India’s Context

  • India regulates donations but lacks specific limits on individual contributions.

Expenditure Limits

Global Norms

  • Expenditure caps are standard in global funding frameworks to mitigate financial dominance and ensure a level playing field for candidates or parties.
  • UK enforce expenditure limits on political parties, such as the restriction of not spending more than 30,000 Euros (approximately Rs 30 lakh) per seat.

India’s Context

  • India’s regulatory landscape lacks legal expenditure limits on parties, allowing them to spend freely on campaigns, potentially distorting electoral outcomes.
  • ECI increased the expenditure limit for candidates-
    1. Lok Sabha constituencies: Rs 54 lakh-Rs 70 lakh (depending on state) to Rs 70 lakh-Rs 95 lakh.
    2. Assembly constituencies: Rs 20 lakh- Rs 28 lakh to Rs 28 lakh- Rs 40 lakh (depending on states).

Public Financing

Global Trends

  • Many countries offer public funding for political parties based on various criteria.
  • For example, in Germany, parties receive funds based on factors like past election performance, membership fees, and private donations. Additionally, political party foundations receive state funding.
  • Seattle, US, has experimented with “democracy vouchers,” where eligible voters receive vouchers to donate to their chosen candidates.

Indian Context

  • India’s public financing mechanisms are limited, with initiatives like the EBS raising concerns over transparency and accountability.

Balancing Transparency and Anonymity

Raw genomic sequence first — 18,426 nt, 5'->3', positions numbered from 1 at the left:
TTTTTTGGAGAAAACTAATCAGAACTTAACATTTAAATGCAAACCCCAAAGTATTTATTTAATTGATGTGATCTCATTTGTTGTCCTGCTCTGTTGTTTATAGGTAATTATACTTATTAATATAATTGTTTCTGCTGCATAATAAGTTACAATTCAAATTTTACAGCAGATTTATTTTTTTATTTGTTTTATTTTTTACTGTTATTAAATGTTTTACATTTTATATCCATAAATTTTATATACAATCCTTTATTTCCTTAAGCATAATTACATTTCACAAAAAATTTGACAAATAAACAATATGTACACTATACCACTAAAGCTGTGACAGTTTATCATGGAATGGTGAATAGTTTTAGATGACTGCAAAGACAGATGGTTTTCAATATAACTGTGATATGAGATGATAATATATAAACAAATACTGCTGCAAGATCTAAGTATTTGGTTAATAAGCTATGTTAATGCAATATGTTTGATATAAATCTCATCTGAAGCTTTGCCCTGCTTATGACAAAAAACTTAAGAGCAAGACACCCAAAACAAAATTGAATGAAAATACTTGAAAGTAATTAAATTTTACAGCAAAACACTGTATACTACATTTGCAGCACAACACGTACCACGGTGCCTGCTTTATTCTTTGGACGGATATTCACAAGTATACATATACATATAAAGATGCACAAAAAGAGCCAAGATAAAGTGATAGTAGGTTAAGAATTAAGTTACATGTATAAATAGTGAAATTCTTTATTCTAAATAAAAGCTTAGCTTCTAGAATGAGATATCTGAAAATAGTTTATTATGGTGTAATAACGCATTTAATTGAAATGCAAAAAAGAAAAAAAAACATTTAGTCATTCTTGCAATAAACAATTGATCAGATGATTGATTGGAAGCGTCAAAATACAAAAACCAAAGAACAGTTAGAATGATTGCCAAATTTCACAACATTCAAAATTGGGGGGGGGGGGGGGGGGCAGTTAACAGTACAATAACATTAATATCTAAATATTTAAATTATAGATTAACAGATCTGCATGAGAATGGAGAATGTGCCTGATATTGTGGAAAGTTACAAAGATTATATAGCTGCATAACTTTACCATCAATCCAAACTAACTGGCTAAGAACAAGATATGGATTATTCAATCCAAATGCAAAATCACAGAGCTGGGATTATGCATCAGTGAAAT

International Practices

  • By allowing small donors to remain anonymous while requiring disclosures for large donations.
  • For instance, in the UK, parties must report donations exceeding 7,500 pounds in a calendar year, while in Germany, the limit is 10,000 Euros.
    • Small donors are less likely to wield significant influence and are more vulnerable to victimisation, while large donors are more prone to engage in quid pro quo arrangements.

Indian Context

  • India lacks donation limits on individuals and legal expenditure caps on parties, allowing unrestricted spending on campaigns.

Chilean Experiment

  • The Chilean experiment aimed to achieve anonymity in party funding to prevent quid pro quo arrangements.
  • Under this system, donors could transfer money to the Electoral Service, which would then forward it to the party without revealing the donor’s identity.
  • However, coordination between donors and parties undermined the system’s effectiveness, as revealed by scandals in 2014-15.